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Chinese trade minister not returning calls amid beef, barley dispute

He said this was “clearly demonstrating that our barley producers, like all Australian farmers, operate free of Government subsidy, and are some of the most productive and efficient in the world and that’s why they can produce large volumes competitively priced for the world market”.

“We’ve made a request for me to be able to have discussions with my Chinese counterpart. That request has not been met with a call being accommodated at this stage,” Mr Birmingham said.

“I’d make the point … the Australian Government is always open for thoughtful and engaging dialogue with our international partners, including where we may disagree. And it is ultimately up to them as to whether or not they decide to reciprocate in kind.”

He said China was a valuable and important economic partner for Australia and most countries in the Asia-Pacific region, with a position as the biggest trading partner.

“That’s why we value engagement with that market, and are determined to continue to provide opportunities for Australian farmers and Australian exporters to do trade in that market, which is only continued to grow in recent years, including during the course of the start of this year as well,” he said.

He said Australian businesses may now start to look at other countries as a result of recent Chinese government involvement in trade.

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“I would expect that many Australian businesses off the back of some unpredictable regulatory interventions, such as those we’ve seen in the last couple of weeks, would start to consider whether the risk profile has changed and and may, therefore, look at other markets,” he said.

NSW Premier Gladys Berejiklian, speaking on Sky News on Sunday morning, urged other state and territory premiers to respect the federal government’s approach to China, adding her local counterparts could set their own “tone” with provincial leaders and mayors of sister cities overseas.

“There’s nothing to preclude us as state premiers from doing what we think is appropriate at a provincial level but we have to deeply respect the Commonwealth’s ability to manage our security issues, our trade issues, our diplomatic issues based on what they think is in the national interest,” Ms Berejiklian said on Sky News.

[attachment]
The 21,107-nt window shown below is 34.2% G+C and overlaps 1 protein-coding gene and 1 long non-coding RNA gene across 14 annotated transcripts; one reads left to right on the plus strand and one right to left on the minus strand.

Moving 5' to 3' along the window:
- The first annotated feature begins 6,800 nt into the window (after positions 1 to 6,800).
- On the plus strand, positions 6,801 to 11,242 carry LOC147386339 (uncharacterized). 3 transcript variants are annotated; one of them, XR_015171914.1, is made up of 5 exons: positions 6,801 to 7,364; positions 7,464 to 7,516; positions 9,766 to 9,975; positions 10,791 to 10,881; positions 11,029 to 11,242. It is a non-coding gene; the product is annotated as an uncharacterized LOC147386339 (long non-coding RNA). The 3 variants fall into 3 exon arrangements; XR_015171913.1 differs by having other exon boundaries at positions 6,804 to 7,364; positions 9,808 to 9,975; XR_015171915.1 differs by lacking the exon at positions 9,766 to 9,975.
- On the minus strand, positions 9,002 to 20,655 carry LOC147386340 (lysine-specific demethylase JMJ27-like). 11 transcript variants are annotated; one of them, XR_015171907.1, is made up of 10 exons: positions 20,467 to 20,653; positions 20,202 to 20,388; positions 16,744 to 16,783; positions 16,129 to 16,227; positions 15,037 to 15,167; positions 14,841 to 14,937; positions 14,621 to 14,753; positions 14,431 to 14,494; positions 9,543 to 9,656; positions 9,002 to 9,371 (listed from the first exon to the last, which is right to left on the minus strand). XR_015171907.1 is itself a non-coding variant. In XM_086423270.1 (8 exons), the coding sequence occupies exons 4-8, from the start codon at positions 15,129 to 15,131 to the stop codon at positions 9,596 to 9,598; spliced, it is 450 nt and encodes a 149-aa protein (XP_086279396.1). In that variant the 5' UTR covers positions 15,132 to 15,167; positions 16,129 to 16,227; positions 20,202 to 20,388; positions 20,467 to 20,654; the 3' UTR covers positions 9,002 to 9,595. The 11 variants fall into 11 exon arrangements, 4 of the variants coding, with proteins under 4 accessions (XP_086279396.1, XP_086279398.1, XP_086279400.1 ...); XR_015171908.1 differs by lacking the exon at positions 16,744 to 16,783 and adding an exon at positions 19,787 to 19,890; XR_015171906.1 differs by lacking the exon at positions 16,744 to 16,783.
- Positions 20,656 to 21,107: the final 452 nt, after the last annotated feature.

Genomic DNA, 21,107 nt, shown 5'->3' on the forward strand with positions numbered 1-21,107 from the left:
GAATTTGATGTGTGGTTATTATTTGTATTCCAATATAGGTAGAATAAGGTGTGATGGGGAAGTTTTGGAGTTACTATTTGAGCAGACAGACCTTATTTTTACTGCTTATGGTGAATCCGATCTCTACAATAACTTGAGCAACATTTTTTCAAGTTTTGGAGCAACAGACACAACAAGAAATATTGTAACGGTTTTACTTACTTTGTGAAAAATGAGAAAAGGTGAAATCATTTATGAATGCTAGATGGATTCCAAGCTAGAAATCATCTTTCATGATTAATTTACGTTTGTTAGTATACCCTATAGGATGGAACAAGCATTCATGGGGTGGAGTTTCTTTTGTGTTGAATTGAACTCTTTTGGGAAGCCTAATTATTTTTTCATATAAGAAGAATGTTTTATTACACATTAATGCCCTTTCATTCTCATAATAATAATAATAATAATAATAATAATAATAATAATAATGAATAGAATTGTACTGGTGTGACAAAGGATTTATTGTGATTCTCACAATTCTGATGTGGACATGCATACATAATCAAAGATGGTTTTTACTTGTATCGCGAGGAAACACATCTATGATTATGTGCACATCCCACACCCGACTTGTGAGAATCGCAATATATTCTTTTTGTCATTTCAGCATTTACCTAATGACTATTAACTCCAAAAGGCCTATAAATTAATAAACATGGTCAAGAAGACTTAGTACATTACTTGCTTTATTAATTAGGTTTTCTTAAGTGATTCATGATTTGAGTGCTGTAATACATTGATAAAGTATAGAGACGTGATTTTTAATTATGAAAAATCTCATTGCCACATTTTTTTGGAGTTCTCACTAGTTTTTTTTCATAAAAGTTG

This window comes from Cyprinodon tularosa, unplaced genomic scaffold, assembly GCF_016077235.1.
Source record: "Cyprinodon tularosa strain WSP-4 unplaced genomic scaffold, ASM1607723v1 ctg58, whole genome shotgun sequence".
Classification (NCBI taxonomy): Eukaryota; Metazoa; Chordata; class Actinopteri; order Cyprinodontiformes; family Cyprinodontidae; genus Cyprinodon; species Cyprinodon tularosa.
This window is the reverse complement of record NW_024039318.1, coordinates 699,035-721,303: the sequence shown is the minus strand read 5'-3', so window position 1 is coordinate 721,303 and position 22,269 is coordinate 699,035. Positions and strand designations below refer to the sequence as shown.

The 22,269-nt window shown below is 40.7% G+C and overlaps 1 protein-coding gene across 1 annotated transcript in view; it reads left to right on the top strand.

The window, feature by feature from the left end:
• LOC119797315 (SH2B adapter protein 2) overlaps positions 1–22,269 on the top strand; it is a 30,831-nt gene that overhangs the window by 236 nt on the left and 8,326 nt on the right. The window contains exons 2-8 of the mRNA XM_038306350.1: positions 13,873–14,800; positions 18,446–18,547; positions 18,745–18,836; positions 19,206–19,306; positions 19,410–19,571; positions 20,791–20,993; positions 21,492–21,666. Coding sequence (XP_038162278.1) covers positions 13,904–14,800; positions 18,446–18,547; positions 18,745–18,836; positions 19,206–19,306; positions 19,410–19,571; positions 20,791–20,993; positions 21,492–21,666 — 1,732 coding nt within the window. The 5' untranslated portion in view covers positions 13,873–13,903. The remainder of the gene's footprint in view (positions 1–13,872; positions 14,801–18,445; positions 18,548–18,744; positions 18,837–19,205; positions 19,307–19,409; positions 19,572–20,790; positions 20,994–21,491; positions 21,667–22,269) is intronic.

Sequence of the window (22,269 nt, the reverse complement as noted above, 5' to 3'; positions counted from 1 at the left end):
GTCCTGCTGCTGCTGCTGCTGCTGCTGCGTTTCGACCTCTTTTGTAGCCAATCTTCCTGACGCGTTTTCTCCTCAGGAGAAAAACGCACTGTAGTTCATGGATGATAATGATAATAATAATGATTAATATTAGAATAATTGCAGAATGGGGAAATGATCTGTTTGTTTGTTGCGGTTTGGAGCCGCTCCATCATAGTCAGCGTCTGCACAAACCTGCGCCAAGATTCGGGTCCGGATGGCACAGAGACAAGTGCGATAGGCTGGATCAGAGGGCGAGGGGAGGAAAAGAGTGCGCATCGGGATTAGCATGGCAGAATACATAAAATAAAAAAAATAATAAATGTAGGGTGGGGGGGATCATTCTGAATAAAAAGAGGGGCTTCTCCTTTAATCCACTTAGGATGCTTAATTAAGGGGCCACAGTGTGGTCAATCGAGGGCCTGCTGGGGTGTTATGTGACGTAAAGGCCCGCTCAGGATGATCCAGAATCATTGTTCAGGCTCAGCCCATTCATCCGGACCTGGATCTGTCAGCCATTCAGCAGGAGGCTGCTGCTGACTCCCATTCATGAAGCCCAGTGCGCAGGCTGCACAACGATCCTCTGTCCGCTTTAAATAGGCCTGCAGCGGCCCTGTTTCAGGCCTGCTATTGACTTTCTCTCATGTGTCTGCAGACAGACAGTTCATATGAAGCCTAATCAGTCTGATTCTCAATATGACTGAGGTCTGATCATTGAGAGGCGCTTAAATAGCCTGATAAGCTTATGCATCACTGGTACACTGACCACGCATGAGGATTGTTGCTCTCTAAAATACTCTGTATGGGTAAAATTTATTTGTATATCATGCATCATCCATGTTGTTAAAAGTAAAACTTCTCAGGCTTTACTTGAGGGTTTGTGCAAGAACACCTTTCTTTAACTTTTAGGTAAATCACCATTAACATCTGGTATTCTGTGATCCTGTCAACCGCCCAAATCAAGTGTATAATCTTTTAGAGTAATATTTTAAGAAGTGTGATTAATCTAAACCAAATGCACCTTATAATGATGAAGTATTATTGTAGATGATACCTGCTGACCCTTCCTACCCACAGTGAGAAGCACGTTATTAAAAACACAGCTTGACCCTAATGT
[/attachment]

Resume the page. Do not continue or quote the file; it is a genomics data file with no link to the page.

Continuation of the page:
She has also urged other state and territory premiers to ease border restrictions and help re-start the tourism industry by opening up the Australian market for domestic travel.

“I’ve been quietly having a jibe at all my state colleagues who have their borders shut. NSW didn’t, Victoria didn’t. We appreciate the key to our economic success will be to improve our supply chains and our manufacturing base among Australia,” she said.

“I think what’s important is even though we have tourism as one of our best industries in Australia, especially in NSW, but the terms of trade are against us. We actually have more people go overseas than come in, in terms of spending the tourism dollar.”

For this reason, she said there was “enormous potential” for the economy to open borders when it was safe to do so to ensure Australians could travel across the country.

“I don’t want to be able to say to people I am allowed to go to Auckland before I can go to Brisbane and before I can go to Perth … just that trade and commerce and flexible workforce across the states will boost our economy no end.”

Another boost to the economy could be through reforming the economy using the National Cabinet structure. Ms Berejiklian said the Coalition of Australian Government meetings could at times be “clumsy”, “bureaucratic” and “full of red tape”.

In a move to help business, she said governments could make good policy but the private sector needed to be allowed to have the flexibility to innovate.

“I think the future will see, and should see, far less regulation. Of course regulatory framework has to be there to keep the community safe and to be a safeguard but we also have to appreciate that we have to let people with good ideas and courage to thrive in this environment.”

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